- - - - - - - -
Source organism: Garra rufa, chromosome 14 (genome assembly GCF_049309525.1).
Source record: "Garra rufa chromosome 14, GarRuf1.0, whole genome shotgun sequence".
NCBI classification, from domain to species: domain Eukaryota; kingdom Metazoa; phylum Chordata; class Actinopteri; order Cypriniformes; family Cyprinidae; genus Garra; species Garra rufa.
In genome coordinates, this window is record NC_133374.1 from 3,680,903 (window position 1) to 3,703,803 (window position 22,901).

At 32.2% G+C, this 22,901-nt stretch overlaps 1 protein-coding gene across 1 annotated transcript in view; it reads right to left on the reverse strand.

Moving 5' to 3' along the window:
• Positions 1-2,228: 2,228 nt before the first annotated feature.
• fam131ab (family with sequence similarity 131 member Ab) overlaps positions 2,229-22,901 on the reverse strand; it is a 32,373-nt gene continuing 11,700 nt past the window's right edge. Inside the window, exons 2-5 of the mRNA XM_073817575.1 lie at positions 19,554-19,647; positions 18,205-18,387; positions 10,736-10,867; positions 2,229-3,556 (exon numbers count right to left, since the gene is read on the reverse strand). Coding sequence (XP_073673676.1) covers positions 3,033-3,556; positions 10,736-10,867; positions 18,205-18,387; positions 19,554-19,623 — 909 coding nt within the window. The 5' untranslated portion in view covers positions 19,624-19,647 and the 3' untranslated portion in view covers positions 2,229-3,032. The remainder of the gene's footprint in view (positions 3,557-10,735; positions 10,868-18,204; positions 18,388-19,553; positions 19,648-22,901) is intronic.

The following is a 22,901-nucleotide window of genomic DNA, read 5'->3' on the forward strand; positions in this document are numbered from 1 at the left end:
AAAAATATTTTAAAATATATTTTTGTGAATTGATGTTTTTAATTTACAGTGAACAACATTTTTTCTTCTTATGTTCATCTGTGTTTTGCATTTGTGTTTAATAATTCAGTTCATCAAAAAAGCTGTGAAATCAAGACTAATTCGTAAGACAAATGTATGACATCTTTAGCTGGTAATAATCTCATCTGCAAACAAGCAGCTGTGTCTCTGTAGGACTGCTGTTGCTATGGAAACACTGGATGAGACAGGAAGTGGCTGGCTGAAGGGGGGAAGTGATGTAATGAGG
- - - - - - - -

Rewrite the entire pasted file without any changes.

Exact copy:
Source organism: Garra rufa, chromosome 14 (genome assembly GCF_049309525.1).
Source record: "Garra rufa chromosome 14, GarRuf1.0, whole genome shotgun sequence".
NCBI classification, from domain to species: domain Eukaryota; kingdom Metazoa; phylum Chordata; class Actinopteri; order Cypriniformes; family Cyprinidae; genus Garra; species Garra rufa.
In genome coordinates, this window is record NC_133374.1 from 3,680,903 (window position 1) to 3,703,803 (window position 22,901).

At 32.2% G+C, this 22,901-nt stretch overlaps 1 protein-coding gene across 1 annotated transcript in view; it reads right to left on the reverse strand.

Moving 5' to 3' along the window:
• Positions 1-2,228: 2,228 nt before the first annotated feature.
• fam131ab (family with sequence similarity 131 member Ab) overlaps positions 2,229-22,901 on the reverse strand; it is a 32,373-nt gene continuing 11,700 nt past the window's right edge. Inside the window, exons 2-5 of the mRNA XM_073817575.1 lie at positions 19,554-19,647; positions 18,205-18,387; positions 10,736-10,867; positions 2,229-3,556 (exon numbers count right to left, since the gene is read on the reverse strand). Coding sequence (XP_073673676.1) covers positions 3,033-3,556; positions 10,736-10,867; positions 18,205-18,387; positions 19,554-19,623 — 909 coding nt within the window. The 5' untranslated portion in view covers positions 19,624-19,647 and the 3' untranslated portion in view covers positions 2,229-3,032. The remainder of the gene's footprint in view (positions 3,557-10,735; positions 10,868-18,204; positions 18,388-19,553; positions 19,648-22,901) is intronic.

The following is a 22,901-nucleotide window of genomic DNA, read 5'->3' on the forward strand; positions in this document are numbered from 1 at the left end:
AAAAATATTTTAAAATATATTTTTGTGAATTGATGTTTTTAATTTACAGTGAACAACATTTTTTCTTCTTATGTTCATCTGTGTTTTGCATTTGTGTTTAATAATTCAGTTCATCAAAAAAGCTGTGAAATCAAGACTAATTCGTAAGACAAATGTATGACATCTTTAGCTGGTAATAATCTCATCTGCAAACAAGCAGCTGTGTCTCTGTAGGACTGCTGTTGCTATGGAAACACTGGATGAGACAGGAAGTGGCTGGCTGAAGGGGGGAAGTGATGTAATGAGG